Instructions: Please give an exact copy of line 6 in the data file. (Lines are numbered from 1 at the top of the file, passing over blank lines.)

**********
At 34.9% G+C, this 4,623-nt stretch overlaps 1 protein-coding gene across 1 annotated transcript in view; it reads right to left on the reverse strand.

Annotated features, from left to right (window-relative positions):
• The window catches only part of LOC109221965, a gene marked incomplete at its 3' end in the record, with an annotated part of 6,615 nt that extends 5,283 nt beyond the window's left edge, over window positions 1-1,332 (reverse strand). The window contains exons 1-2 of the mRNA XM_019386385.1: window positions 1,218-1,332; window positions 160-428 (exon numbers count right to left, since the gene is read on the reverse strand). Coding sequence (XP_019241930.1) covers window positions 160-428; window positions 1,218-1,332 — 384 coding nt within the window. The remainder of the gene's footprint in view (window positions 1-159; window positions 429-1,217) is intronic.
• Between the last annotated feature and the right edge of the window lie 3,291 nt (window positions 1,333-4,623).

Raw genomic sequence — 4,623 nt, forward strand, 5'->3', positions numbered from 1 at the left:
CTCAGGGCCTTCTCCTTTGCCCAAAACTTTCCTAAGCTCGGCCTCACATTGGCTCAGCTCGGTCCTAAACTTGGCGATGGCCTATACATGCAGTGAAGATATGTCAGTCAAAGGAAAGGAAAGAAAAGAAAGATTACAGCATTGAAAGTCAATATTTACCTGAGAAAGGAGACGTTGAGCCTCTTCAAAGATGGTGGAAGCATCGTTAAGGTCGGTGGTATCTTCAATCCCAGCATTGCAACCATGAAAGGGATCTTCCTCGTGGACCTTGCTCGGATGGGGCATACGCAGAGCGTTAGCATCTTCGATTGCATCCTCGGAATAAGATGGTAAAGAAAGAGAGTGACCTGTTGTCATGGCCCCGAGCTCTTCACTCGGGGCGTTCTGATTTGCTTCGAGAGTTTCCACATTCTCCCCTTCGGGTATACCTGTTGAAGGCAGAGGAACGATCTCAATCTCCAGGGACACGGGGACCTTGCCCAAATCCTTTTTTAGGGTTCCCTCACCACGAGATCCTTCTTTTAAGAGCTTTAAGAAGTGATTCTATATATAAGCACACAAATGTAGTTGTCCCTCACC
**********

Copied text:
CTCAGGGCCTTCTCCTTTGCCCAAAACTTTCCTAAGCTCGGCCTCACATTGGCTCAGCTCGGTCCTAAACTTGGCGATGGCCTATACATGCAGTGAAGATATGTCAGTCAAAGGAAAGGAAAGAAAAGAAAGATTACAGCATTGAAAGTCAATATTTACCTGAGAAAGGAGACGTTGAGCCTCTTCAAAGATGGTGGAAGCATCGTTAAGGTCGGTGGTATCTTCAATCCCAGCATTGCAACCATGAAAGGGATCTTCCTCGTGGACCTTGCTCGGATGGGGCATACGCAGAGCGTTAGCATCTTCGATTGCATCCTCGGAATAAGATGGTAAAGAAAGAGAGTGACCTGTTGTCATGGCCCCGAGCTCTTCACTCGGGGCGTTCTGATTTGCTTCGAGAGTTTCCACATTCTCCCCTTCGGGTATACCTGTTGAAGGCAGAGGAACGATCTCAATCTCCAGGGACACGGGGACCTTGCCCAAATCCTTTTTTAGGGTTCCCTCACCACGAGATCCTTCTTTTAAGAGCTTTAAGAAGTGATTCTATATATAAGCACACAAATGTAGTTGTCCCTCACC